Sgt. Samuel Davis, Congressional Medal of Honor Recipient

January 31, 2011

I’ll never forget my first trip to Special Operation Forces Industry Convention (SOFIC) in June 2009. It was held at the Tampa Convention Center located in beautiful downtown Tampa, Florida, just beside Harbor Island. The show hall was 300,000 square feet and filled with companies offering Spec Ops products and equipment. Sealevel was there to promote our products to other vendors, interested customers, but most importantly, our Armed Forces Special Operations groups.

At the show, I spoke with many Special Force individuals from all branches of service and all ranks up to full Colonels, Commandants and Captains. I even saw Admirals and Generals walking about the conference. On my third day in our booth, I saw a distinguished looking soldier coming down our aisle. He was in his formal dress uniform, and he had an interestingly proud look about him that was commanding attention. He looked like someone that I would enjoy meeting. I stepped out into the aisle when he approached, so I could introduce myself and our company. He showed genuine interest, but quickly apologized that there were not more service members at the event. Apparently, there were many that did not get a notification, and he said he would make sure that they were available for the 2010 show. We made small talk about the event and attendees, but before I knew it, he was off to meet other high ranking officers down the aisle. His identity remained a mystery.

A year later I also attended the 2010 SOFIC convention. On the second day of this show, I was talking with Marc Foster, our government sales director, about some of the interesting things we had seen so far. A moment later, I noticed a familiar face. It was the same soldier I had seen the year before, but this time he had multiple people with him, hanging on his every word. Who was he?

Earle Foster, Marc Foster & Bryan Buchanan met Sgt. Samuel Davis at SOFICI waited for the right moment, and then I introduced myself telling him that I remembered him from the year before. This time I asked him his name and his military involvement. The people around him proudly smiled and looked at him, waiting for the delivery. He said, “I am Sergeant Samuel Davis, Congressional Medal of Honor Recipient.” Needless to say, I was stunned, quickly regrouped and enthusiastically thanked him for serving our country. He humbly said, “All the soldiers deserve the thanks. If everybody does their job, the job gets done.” They were simple but powerful words. I asked if I could introduce him to Marc and Earle in our booth and he was more than happy to spend a few minutes talking to them as well as posing for a picture with us. After Sgt. Davis left us, we talked in disbelief about who we had just met. Later, we learned his military story.

The Story of Sgt. Samuel Davis
Sgt. Davis was stationed west of Cai Lay, near the southern tip of Vietnam. The incident happened on the night of November 18, 1967 in a wetland along the Mekong River. He was a cannoneer, a member of a forward artillery group at a remote fire support base. Their mission was to provide artillery support for the infantry fighting to push the Viet Cong over the border into Cambodia. In the middle of the night the swampy base came under heavy attack from mortars and by over a thousand Viet Cong soldiers. They had advanced within 25 meters of the artillery base position. Sgt. Davis held them back with machine gun fire as the unit attempted to bring direct artillery fire to the enemy. During the ensuing battle Sgt. Davis was wounded multiple times. With a broken back, his kidney perforated and various flesh wounds, he courageously disregarded his condition and continuously attacked the enemy with his 105 mm Howitzer. Sgt. Davis fired beehive, phosphorus and a final propaganda filled round into the mass of VC soldiers. During this he also carried three wounded men to safety. His unwavering heroism eventually stopped their advance and caused them to retreat.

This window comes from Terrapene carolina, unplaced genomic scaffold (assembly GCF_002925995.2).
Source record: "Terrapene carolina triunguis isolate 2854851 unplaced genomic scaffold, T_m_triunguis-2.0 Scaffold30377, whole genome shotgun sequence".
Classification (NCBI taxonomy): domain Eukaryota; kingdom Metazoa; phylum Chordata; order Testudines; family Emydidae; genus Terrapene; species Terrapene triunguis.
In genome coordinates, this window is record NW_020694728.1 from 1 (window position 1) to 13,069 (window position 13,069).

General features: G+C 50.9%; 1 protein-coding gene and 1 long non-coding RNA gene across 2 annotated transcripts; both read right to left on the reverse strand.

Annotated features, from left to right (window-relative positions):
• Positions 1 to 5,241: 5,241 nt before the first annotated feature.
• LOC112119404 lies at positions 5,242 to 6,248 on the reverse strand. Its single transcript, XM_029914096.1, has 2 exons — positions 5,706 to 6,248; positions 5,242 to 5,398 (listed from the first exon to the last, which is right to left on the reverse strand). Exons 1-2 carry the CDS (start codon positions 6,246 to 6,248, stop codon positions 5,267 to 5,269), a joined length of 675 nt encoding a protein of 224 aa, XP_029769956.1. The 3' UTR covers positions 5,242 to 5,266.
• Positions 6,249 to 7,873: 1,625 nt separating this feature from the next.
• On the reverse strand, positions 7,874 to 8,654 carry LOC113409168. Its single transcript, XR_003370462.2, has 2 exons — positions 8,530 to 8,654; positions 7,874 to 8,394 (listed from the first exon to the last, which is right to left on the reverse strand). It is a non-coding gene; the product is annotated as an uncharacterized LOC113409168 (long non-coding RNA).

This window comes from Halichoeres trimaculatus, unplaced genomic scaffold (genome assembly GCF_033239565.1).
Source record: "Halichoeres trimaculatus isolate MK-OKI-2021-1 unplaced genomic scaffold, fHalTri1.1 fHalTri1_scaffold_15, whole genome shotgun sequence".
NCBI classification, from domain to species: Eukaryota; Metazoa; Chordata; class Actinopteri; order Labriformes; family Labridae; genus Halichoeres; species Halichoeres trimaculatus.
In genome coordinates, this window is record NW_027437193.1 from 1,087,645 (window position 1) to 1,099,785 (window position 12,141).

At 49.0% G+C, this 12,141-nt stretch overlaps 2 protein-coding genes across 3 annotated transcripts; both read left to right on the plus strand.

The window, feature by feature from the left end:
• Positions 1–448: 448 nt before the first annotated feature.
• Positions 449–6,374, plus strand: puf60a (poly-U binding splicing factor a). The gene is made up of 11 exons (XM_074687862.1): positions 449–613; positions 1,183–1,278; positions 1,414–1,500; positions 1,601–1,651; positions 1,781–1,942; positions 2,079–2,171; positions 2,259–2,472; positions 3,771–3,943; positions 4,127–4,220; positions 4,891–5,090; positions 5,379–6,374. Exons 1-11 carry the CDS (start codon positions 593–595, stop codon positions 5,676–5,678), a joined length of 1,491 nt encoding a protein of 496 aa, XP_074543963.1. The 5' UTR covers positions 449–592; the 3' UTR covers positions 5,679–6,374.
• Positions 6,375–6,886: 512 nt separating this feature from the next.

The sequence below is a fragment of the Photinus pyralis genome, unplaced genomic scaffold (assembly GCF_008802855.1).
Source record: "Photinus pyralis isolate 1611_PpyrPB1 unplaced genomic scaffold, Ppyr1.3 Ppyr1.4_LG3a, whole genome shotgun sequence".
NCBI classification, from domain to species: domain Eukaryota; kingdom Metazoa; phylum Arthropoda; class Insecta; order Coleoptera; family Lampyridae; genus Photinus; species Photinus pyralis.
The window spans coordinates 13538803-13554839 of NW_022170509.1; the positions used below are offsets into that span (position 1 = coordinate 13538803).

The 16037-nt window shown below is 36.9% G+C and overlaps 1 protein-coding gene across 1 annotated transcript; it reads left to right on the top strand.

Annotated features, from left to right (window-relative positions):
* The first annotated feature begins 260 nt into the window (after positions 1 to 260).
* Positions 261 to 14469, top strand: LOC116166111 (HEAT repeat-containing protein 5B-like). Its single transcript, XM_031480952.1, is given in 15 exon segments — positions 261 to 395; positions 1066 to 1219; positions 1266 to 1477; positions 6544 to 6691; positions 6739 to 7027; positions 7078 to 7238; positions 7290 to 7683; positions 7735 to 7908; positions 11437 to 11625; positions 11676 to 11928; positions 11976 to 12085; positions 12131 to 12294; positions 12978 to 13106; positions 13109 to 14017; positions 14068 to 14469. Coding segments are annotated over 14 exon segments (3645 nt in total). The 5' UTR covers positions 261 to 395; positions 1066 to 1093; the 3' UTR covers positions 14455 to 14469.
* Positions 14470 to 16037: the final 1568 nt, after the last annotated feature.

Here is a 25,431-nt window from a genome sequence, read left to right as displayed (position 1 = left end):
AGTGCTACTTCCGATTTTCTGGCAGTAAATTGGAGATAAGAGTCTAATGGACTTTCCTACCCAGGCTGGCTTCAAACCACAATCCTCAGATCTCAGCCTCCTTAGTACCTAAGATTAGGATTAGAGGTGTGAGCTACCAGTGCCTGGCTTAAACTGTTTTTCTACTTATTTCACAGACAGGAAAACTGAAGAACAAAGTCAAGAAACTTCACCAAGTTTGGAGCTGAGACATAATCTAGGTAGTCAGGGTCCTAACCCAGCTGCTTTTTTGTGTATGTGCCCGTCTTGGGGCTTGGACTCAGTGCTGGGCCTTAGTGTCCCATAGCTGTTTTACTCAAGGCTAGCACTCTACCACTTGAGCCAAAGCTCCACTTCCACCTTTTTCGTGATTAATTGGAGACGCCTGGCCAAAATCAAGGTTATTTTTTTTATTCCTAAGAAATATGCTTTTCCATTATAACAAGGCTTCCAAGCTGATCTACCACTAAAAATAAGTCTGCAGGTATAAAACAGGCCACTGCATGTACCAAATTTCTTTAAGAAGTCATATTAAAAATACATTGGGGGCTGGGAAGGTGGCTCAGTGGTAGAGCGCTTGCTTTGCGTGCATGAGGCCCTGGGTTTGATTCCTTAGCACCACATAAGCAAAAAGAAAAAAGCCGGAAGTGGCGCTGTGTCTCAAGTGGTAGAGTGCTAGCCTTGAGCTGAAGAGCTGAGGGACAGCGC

Read more about Sgt. Davis

Learn more about the Congressional Medal of Honor Society

Interesting Facts About Sgt. Davis

  • The actual footage of Sgt. Davis being presented the Medal of Honor award by then President Lyndon Johnson was used in the 1994 movie Forrest Gump. Tom Hanks’ head was substituted for Sgt. Davis in the fictional citation.
  • At Arlington Park, Sgt. Davis celebrated the 100th birthday of the Boy Scouts on July 4, 2010. There were over 400 scouts in attendance at the ceremony. Sgt. Davis addressed the scouts saying that he entered scouting at the age of 9.”Trust me, the lessons you are learning now will help you the rest of your lives,” Davis told the scouts and their leaders. “Reporters often ask me where I learned to do the things I did in Vietnam, and I tell them I learned it when I was a Boy Scout,” Davis said.
  • Sgt. Davis served 19 years, earning a Silver Star, two Purple Hearts and the coveted Metal of Honor.

I often think about the brave men and women who have served and sacrificed for our nation. There is no question that serving her is one of the most gratifying things that a person can achieve and later reflect back on. Standing and speaking with such a brave and fearless soldier was unbelievable and inspiring at the same time. His legendary actions of heroism are something that our country should be immensely proud of, and I once again say to Sgt. Davis: Thank you for your incredible service to our country.